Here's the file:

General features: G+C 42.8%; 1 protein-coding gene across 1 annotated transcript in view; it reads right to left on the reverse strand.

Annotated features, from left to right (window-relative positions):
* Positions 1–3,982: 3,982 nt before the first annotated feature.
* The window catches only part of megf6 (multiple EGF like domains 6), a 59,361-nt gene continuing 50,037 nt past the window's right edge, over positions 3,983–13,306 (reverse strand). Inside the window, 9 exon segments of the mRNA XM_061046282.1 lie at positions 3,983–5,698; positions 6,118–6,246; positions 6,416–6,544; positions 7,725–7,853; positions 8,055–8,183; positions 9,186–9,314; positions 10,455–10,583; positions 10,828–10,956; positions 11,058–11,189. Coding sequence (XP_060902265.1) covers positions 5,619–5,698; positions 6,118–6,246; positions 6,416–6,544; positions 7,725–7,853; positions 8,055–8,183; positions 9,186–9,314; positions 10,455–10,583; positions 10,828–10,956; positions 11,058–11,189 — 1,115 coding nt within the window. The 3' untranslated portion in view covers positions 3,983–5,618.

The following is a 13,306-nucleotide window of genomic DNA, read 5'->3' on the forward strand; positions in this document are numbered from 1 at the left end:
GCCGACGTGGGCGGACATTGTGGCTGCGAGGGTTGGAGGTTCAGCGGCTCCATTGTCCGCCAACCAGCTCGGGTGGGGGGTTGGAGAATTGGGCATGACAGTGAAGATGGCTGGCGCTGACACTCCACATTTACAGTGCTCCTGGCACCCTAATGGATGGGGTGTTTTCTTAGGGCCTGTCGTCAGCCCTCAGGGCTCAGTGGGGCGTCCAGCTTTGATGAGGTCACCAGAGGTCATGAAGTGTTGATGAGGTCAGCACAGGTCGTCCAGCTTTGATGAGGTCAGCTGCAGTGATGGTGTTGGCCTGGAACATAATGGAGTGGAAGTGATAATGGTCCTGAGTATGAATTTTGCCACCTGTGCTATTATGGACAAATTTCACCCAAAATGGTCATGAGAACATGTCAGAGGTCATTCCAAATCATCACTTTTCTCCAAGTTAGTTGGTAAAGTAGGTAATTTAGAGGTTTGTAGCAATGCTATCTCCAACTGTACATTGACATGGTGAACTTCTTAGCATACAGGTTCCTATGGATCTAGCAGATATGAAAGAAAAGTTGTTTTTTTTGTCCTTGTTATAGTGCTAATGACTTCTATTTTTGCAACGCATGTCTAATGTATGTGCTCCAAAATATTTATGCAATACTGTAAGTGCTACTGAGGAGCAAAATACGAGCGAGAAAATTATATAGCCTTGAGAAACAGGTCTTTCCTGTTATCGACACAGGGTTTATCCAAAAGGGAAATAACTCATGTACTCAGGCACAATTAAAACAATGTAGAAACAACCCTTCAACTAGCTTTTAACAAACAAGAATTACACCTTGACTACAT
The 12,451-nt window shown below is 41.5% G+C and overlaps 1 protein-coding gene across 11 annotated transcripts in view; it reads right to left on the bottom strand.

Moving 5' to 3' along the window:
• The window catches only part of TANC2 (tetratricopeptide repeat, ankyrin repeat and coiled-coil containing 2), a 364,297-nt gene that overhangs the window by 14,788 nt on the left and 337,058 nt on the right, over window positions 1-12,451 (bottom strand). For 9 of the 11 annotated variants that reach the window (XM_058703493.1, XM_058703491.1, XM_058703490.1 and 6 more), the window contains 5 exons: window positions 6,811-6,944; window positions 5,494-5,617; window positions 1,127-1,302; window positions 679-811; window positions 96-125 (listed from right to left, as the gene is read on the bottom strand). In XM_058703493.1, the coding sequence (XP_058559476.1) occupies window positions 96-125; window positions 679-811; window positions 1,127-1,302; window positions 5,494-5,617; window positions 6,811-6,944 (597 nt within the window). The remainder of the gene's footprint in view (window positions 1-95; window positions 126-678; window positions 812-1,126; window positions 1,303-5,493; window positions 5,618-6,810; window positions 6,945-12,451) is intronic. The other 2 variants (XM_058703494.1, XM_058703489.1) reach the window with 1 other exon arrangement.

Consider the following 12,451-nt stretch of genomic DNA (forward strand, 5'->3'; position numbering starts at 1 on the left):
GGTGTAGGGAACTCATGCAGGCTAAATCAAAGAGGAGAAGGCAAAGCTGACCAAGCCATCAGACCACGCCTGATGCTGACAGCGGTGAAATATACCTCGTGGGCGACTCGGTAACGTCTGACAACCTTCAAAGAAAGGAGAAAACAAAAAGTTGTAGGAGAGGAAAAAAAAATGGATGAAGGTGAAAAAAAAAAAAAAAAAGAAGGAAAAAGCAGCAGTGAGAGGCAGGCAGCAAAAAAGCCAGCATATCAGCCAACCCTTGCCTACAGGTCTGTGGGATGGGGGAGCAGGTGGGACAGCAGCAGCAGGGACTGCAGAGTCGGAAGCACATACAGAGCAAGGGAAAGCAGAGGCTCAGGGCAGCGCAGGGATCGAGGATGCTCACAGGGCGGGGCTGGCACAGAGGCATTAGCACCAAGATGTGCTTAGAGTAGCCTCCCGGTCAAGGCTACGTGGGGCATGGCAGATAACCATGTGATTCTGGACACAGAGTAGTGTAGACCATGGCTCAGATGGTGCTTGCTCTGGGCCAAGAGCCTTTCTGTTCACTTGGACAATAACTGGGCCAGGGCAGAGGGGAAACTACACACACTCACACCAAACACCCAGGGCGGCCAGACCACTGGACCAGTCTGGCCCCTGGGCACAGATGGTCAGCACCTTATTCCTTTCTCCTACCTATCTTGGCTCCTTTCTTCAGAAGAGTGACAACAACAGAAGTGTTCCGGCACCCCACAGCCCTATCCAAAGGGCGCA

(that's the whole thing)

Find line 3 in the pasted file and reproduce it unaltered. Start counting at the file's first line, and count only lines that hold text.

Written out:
* Positions 1–3,982: 3,982 nt before the first annotated feature.